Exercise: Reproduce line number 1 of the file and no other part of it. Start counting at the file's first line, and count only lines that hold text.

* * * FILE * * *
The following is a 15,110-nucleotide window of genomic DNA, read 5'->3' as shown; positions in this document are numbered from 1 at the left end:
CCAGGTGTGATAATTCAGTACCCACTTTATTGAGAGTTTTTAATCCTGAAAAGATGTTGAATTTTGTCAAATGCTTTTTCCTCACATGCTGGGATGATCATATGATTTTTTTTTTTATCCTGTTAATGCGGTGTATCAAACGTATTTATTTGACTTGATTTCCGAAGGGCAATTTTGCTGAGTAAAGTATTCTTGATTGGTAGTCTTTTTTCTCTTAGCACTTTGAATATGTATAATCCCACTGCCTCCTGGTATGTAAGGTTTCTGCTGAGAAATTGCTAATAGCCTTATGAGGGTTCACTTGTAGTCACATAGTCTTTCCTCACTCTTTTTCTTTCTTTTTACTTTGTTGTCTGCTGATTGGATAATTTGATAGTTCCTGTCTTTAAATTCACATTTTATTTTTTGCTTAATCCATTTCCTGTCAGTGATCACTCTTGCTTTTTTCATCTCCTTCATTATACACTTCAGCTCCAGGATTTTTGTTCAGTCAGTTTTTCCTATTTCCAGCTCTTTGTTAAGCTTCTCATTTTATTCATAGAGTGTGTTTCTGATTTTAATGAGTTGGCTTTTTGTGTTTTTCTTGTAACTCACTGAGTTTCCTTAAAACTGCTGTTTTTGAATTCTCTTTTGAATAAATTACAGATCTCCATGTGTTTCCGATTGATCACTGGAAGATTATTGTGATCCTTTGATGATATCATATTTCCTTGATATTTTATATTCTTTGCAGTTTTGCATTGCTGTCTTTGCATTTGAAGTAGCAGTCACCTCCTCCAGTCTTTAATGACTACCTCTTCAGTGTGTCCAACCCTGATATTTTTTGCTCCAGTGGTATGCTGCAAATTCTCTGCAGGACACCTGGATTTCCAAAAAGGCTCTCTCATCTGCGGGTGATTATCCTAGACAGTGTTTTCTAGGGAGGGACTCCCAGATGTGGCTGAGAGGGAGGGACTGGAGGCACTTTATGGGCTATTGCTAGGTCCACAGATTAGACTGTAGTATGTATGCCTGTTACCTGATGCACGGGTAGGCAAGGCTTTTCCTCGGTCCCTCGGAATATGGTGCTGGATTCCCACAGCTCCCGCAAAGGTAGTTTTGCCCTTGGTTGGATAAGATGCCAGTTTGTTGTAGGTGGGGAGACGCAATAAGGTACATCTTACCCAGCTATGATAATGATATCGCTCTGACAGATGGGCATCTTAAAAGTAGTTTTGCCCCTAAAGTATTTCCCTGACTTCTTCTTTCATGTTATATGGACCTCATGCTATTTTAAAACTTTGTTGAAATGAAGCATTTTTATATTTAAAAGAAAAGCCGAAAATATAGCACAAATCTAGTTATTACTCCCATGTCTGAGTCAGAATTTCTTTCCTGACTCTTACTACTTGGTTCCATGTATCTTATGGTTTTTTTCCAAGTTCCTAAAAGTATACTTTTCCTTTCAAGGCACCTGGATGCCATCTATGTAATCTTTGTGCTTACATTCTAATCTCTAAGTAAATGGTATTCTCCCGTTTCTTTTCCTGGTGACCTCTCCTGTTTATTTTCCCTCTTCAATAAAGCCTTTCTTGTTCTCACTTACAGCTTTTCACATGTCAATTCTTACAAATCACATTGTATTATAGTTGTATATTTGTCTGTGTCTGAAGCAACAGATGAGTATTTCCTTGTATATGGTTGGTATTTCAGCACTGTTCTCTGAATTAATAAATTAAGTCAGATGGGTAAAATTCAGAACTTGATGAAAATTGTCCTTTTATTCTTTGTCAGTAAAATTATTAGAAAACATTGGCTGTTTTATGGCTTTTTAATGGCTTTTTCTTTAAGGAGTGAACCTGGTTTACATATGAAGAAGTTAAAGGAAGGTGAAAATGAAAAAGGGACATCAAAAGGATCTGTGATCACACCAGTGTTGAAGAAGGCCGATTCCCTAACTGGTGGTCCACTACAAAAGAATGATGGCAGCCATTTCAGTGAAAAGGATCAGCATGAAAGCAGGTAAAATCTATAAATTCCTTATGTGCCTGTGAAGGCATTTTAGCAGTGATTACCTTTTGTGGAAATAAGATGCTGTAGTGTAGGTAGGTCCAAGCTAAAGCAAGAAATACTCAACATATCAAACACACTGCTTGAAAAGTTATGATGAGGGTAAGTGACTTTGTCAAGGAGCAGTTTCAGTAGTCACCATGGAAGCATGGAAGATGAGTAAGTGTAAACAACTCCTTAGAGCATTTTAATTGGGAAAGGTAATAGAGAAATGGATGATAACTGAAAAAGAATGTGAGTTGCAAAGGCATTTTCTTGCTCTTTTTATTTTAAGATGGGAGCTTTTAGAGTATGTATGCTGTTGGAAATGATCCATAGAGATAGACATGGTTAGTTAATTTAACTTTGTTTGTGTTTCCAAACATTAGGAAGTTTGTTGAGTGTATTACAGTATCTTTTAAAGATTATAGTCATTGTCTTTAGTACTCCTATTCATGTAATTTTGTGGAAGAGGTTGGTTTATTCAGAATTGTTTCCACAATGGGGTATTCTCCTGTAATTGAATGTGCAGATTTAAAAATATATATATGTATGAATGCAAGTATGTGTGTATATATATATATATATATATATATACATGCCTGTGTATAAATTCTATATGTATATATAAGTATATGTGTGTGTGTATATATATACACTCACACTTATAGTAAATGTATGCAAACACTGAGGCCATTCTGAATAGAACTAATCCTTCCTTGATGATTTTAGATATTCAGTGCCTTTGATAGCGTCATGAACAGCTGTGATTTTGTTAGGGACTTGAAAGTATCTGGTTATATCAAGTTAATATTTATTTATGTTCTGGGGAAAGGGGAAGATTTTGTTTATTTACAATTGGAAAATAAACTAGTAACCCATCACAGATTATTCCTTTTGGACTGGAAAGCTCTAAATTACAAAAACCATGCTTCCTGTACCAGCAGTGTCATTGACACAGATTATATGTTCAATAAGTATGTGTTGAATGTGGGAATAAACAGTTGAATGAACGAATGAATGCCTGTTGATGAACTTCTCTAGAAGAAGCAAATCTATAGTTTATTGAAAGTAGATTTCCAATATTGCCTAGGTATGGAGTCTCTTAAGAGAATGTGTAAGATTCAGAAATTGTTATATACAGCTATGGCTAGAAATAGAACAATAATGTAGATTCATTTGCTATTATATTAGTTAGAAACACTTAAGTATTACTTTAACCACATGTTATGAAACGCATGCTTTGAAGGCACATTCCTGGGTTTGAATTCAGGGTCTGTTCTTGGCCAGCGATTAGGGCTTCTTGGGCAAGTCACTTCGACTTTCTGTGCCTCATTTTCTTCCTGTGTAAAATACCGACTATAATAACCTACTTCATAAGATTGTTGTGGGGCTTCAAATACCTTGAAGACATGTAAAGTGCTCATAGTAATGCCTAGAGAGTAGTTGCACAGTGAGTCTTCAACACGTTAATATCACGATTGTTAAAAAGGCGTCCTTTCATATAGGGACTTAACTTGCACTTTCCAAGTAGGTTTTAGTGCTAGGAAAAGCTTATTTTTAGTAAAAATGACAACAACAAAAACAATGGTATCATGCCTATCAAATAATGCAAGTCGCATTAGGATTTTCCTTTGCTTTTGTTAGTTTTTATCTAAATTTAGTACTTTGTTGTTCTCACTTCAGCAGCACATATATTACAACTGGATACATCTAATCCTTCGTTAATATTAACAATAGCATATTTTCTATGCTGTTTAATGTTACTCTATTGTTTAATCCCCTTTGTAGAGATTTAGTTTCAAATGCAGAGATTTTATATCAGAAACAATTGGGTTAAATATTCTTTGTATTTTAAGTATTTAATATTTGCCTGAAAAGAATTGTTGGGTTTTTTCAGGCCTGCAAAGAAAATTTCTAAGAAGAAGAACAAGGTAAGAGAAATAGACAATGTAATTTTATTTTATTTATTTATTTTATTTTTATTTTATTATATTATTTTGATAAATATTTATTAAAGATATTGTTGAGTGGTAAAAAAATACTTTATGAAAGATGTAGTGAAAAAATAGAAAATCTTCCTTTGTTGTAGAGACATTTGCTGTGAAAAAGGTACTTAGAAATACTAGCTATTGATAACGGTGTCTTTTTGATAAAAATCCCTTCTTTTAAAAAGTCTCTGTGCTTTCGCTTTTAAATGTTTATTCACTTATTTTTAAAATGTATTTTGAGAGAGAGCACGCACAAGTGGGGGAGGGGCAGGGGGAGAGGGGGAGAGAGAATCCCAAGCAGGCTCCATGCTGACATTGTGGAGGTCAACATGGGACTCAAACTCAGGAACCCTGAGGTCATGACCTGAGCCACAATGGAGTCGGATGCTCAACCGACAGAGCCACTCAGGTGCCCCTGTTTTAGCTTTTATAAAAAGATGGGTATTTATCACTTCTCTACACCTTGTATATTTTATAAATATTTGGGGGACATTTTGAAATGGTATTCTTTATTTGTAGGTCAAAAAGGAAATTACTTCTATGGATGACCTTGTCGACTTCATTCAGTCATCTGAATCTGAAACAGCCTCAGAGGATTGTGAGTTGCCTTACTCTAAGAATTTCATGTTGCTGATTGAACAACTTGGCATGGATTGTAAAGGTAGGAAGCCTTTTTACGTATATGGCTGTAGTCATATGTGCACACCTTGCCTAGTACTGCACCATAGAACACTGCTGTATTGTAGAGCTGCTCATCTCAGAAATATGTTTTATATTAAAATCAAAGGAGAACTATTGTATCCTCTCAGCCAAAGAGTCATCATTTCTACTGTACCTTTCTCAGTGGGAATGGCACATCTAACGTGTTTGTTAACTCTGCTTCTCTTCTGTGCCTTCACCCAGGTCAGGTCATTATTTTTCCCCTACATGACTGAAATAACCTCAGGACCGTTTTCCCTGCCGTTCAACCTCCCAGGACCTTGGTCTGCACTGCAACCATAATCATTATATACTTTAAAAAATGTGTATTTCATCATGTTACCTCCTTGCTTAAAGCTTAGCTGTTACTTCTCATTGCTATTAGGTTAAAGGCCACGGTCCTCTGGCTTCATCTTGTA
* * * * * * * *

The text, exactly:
The following is a 15,110-nucleotide window of genomic DNA, read 5'->3' as shown; positions in this document are numbered from 1 at the left end: